The Best Way To Marinate Meat, According To Science

If you're a carnivore, chances are you've had to marinate meat at some point in your cooking journey. According to culinary scientist Jessica Gavin, a perfect marinade is like a flavor bath for your beef, chicken, fish, and pork that finds its way past the meat's surface. It results in a delicious, tender, juicy experience for your mouth.

But Gavin also notes that marinades aren't without their perils. A good marinade boasts a yin and yang of acids and spices and sweet and salty, accompanied by just the right amount of soaking time to achieve this gastronomic bliss. One misstep, and you could end up with a dry, chewy bite of meat that has you reconsidering becoming a vegetarian.

There's clearly more to a marinade than throwing whatever ingredients and leftover condiments you might have lurking in the fridge into a bowl so they don't go to waste. (No judgment. We all do it.) According to Bon Appétit, there's a formula to creating a good marinade. It requires an oil, an acid, something sweet, something savory, and some spices and aromatics. But when it comes to the acid, it can be confusing. Yogurt, vinegar, or citrus juices not only create different flavors, but they also can change the weight and texture of the meat.

Lactic acid keeps meat plump

Serious Eats took readers to its cooking lab to help home cooks understand the role acid plays in marinades. The brand shared its findings about the best way to marinate meat, specifically chicken and lamb, based on the experiment.

The cooking site marinated chicken and lamb in lactic acid, citric acid, and acetic acid. Of the three, the lactic acid — think yogurt- and dairy-based products — was the mildest when it came to its effects on the meat's texture. Lactic acid also didn't reduce the weight of the meat as much — lower shrinkage — during either the marinating or cooking process.

So, why does it work so well? According to Epicurious, yogurt is a great marinade for chicken because the active bacteria goes to town on the protein, while the lactic acid does its magic effectively, but much slower than other acids, leaving behind a tender piece of meat that's ready to cook. Epicurious also notes that the "gentle" interaction between the lactic acid and the protein minimizes some of the marinade challenges you encounter with vinegar- and citrus-based acids. So, the next time you're making lamb or chicken, you may want to put this science to the test and try a lactic acid-based marinade.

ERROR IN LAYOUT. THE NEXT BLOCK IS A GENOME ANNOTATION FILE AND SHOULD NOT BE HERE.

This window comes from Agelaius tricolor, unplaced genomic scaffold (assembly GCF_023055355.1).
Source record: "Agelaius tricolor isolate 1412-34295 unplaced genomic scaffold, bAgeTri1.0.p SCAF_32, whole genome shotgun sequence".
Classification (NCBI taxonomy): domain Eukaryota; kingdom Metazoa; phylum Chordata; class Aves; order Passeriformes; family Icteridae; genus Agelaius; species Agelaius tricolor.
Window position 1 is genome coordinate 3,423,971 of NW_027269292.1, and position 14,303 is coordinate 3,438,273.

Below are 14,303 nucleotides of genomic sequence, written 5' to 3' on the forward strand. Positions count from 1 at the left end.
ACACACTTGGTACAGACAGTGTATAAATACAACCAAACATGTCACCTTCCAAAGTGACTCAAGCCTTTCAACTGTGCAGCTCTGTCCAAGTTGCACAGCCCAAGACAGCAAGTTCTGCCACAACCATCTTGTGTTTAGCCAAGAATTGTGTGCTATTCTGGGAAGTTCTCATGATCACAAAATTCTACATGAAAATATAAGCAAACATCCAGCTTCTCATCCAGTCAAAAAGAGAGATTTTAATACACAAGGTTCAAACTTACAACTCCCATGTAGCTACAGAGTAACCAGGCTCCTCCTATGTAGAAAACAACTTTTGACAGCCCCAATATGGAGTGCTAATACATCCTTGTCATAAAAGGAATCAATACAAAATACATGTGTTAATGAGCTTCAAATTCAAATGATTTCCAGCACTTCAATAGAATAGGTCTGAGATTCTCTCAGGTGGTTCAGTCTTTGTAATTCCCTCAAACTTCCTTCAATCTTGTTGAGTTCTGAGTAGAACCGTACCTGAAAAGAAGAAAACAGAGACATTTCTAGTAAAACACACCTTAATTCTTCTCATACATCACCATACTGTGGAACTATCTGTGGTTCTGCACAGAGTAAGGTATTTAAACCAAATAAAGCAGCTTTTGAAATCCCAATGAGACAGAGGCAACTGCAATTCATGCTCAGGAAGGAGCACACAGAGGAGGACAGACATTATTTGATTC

How a marinade works

Despite what many of us might think, marinades do not go very deep into the skin and flesh of the meat. According to, a marinade is a "surface" treatment. The only exception to this would be if you soaked your meat in salt, which is easily sucked up and dissolved by all the moisture in the meat. The site explains that it is important to remember that meat is made up of about 75% water.

While sodium is readily absorbed by the water in your various meat cuts, the same cannot be said about your vinegar varieties, lactic acids, oils, sugars, and aromatics. However, acid can still have a big impact. Because acid deteriorates protein,  it can result in a mushy surface or even alter the protein so much that it can't trap moisture, meaning dry meat. In fact, Cook's Illustrated recommends very limited use of acid. However, chef-instructor Christopher Arturo of the Institute of Culinary Education told HuffPost that "fat mutes flavors like salt and acid," so fatty meat would call for more acid in the marinade, not less.

And if a marinade relies mainly on salt, it is most likely a brine. But even salt needs time to work its magic.'s resident scientist and advisor, Prof. Greg Blonder shared that you would need to soak your meat in salt for 24 hours for it to reach 1″ deep. The conclusion: Marinades work best on your thinner cuts of beef, chicken, and pork.

How long you marinate your meat matters

The Institute of Food Technologists, which is comprised of food professionals and technologists, explains that the amount of time you marinate "different types of meat" does have an effect on the overall taste and texture of your end product. Some meats should soak a little longer in their flavor bath than others. Beef and lamb are going to need more time than chicken or seafood. In fact, the article goes on to explain that you don't want to leave seafood in a marinade longer than an hour max. Chicken can stay in its marinating juices for about two hours, while beef can go for up to 24 hours. 

What happens if you marinate your meat too long? The Kitchn notes you will end up with mushy meat that is both unappetizing and inedible. The site likened it to "eating a sponge," and no one wants that. And while meats like beef and lamb keep well in your fridge for several days, the site notes raw, unused chicken should only remain in your refrigerator for up to two days after you purchase it.